Cedric Blain Spain started his band days in 1987 while he was a student at West Conway Middle School.
“It was some great years in the band…It was an extension of home,” he said.
Because McIver knew their parents, getting into any kind of trouble with him meant also facing their parents when they got home, Spain said.
He, too, has fond memories of Mrs. McIver.
“His wife would say, ‘Mac, don’t say that to the children.’ She was like the mother of the band. She was like his number one supporter,” Spain said.
In addition to playing in the band, Spain played the piano at Bethel AME Church where McIver played the organ.
“So it was a double honor for me to be in the band and play the piano while McIver played the organ,” he said.
Deloris Rosier and others said there was no paper music when McIver’s bands marched, because they were all required to memorize the music.
“If you didn’t memorize the music, he wouldn’t let you play,” she said.
She was in the band from 1962-66 when the group had nearly 100 pieces.
Rosier said most of the kids had their own instruments, thanks to McIver’s fundraisers. He wanted them to have their own instruments so they could practice at home, Rosier said.
She played the clarinet first in the marching band and later in the concert band.
She was recruited into the band when she was in the sixth grade, but she was more than willing to join up.
Being in the band meant being part of a team.
“We had a lot of fun together,” she said. “We traveled. We competed in state competitions…We went across the state in our competitions, so we met a lot of people. We understood team building.”
She said they also understood being prepared and planning.
“Because Mr. McIver was an excellent director he expected excellence, so we were told that we had to be outstanding.”
She said later during her career she was comfortable with different people because of her activities and travel with the band.
“I really learned how to work with people and how to appreciate other people’s gifts because we really did have some excellent musicians. So when I left Conway, I had that under my belt. I didn’t have to learn those skills; I had them,” she said.
She worked as the director of the National Education Association’s executive staff, but has been back in Conway since 2004.
Rosier, who calls herself a community activist in her heart, says playing the clarinet was part of her foundation.
Including her younger days in Conway and her time at Claflin College in Orangeburg and Coppin State University in Baltimore, Md., she ranks McIver as one of the top five educators who influenced her life.
She attended Friday gathering because, “I think when someone has given you so much that the least you can do is come out, appreciate them and say thank you,” she said.
Delores Donald said she could play the clarinet, but left that job to her sister and joined the color guard.
“I just enjoy music,” she said. “I love music and I love dancing.”
Being a flag girl was fun, she said.
“Everybody enjoyed it, learning the routines and everything,” she said, adding that they met after school to practice a couple of times a week.
“I guess you learn unity,” she said, “because everybody had to work together as a unit.”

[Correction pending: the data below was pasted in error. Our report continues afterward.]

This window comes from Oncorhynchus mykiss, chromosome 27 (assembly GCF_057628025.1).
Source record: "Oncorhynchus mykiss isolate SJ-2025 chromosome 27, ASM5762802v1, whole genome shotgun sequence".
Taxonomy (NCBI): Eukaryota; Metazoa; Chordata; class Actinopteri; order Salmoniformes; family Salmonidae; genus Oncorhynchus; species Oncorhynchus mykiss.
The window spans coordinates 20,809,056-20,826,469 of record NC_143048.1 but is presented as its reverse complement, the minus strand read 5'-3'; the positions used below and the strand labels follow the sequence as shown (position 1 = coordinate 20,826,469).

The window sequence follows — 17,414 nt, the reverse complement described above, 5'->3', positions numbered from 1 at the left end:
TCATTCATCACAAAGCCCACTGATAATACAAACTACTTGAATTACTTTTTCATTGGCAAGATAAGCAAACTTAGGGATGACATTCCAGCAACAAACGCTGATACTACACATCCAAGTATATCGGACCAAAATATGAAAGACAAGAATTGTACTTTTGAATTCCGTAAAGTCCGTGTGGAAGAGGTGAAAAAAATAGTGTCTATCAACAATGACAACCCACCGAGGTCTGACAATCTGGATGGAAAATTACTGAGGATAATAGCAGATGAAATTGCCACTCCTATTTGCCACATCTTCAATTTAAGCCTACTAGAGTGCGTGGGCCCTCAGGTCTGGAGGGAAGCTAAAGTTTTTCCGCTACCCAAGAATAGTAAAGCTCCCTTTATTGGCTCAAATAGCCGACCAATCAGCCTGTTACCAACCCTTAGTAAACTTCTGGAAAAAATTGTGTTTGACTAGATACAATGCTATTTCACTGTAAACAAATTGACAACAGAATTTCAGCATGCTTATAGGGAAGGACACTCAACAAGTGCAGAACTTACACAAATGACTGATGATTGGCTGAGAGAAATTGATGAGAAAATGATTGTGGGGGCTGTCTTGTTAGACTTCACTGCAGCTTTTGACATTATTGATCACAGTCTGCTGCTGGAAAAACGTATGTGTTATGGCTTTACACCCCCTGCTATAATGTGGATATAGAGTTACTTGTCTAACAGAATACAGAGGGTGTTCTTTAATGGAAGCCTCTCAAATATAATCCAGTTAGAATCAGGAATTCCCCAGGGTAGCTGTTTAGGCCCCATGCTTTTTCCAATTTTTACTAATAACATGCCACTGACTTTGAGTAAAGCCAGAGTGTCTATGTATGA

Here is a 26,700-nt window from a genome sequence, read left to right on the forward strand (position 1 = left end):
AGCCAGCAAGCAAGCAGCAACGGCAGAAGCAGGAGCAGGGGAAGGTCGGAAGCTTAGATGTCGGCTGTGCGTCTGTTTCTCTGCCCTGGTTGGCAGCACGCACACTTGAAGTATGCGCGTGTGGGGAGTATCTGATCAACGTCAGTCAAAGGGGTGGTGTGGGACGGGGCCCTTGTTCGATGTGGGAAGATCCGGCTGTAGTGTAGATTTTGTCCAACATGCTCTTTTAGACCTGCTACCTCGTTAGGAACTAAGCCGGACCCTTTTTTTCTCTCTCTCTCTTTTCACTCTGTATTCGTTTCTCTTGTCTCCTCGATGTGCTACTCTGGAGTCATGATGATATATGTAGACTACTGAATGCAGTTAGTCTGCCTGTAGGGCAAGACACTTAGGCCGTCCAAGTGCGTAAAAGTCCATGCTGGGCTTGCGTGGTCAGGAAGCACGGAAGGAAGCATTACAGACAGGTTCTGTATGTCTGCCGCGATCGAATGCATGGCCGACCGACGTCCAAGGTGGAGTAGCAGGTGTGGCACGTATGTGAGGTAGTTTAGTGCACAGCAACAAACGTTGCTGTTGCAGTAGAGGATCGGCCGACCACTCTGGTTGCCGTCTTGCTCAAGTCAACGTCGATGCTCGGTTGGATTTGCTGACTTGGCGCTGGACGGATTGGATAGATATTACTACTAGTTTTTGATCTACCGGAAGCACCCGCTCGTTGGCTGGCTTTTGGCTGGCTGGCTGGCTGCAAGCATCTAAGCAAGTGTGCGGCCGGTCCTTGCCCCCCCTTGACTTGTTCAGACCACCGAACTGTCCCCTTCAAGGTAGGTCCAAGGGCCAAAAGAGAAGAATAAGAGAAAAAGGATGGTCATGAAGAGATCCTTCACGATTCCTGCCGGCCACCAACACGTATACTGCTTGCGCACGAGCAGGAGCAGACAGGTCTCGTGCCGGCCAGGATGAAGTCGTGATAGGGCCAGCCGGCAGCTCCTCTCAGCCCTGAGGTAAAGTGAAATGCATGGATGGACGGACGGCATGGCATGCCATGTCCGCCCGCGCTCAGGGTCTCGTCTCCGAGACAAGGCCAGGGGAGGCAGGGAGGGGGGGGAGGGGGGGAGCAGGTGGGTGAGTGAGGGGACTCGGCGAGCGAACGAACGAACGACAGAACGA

Donald works now in obstetrics and delivery at Conway Medical Center.
“I love Mr. Mac. He always kept my spirits up.”
She said he kept her looking at the positive and striving to do everything better.
Melissa Johnson, a member of the color guard from 1977-81, joined the group simply because she thought it would be fun.
But that wasn’t exactly the way band camp turned out, even though she went expecting a nice vacation.
Instead, she said, they practiced very early in the morning and it was hot, “but it was okay.”
Being in the color guard also wasn’t quite as easy as some people might think, she said. They worked long hours learning their routines.
“It wasn’t as easy as just walking on the field…I just thought it was a good experience for me,” Johnson said.
Being in the band meant showing respect, being on time, building responsibility and learning to consider others.
“I appreciate what he has done. Mr. Mac has been an inspiration to all. He wasn’t just a band leader…Everyone was treated the same. Everyone was special,” she said.
And as for being in the color guard, “I enjoyed it. I did. I did,” she said.
Conway City Councilman Larry White got his introduction to music in the tonette band when he was a sixth grader at Whittemore school. That’s where he was first introduced to music theory, history and more.
When White was in seventh grade, McIver tapped him for the Whittemore High School band where his uniform was so big his grandmother had to remake it in a smaller size. His hat was so big he stuffed it with paper to make it fit.
“We had one of the best marching bands in the area,” he said.
When they went to other places to march in parades, McIver always wanted them to be the final unit.
White said because of that everybody thought they were the home band.
He was especially impressed with the band’s drum line that sounded like thunder when they got off of their bus.
Their band rehearsals seemed like they ran from sunup to sundown, he said.
“We didn’t go home until we got it right,” White said.
They could stay late because everybody knew they were with McIver.
He said McIver had a strap and anyone who messed up or didn’t learn their music when they were supposed to might get a visit from the strap across their backsides.
White admits to getting a few reminders from the strap.
“After you got a few of them, you knew to do the right thing,” he chuckled.
In 1969, White was one of the first black students to integrate Conway High School. He continued with his music there and marched in the band directed by Bill Miller.
Miller recorded White playing his trumpet and sent it to auditions for the American Youth Symphony. White was the first black student in that group.
With it, he traveled to 10 foreign countries including Switzerland, Russia, Yugoslavia, Bulgaria, France and Italy. It was the first time he had ever been outside of the United States.
“I was very impressed with that because I had never been any place. It was a good experience,” he said.
Holcomb, the Texan, agreed that McIver’s standards were high.
“He was serious, but you know he had high expectations. He just loved us all,” she said.
After the CHS band played its tunes, current director Brian Lodge said everywhere he goes people mention McIver to him as he dubbed McIver a legend in this community.
He and others called for the band reunion to become an annual event.
McIver actively greeted all of his former students, but stood silent while others talked about him.
As for his reaction to the event and all the kind words, he waved his arms like wings and said he planned to fly all the way home.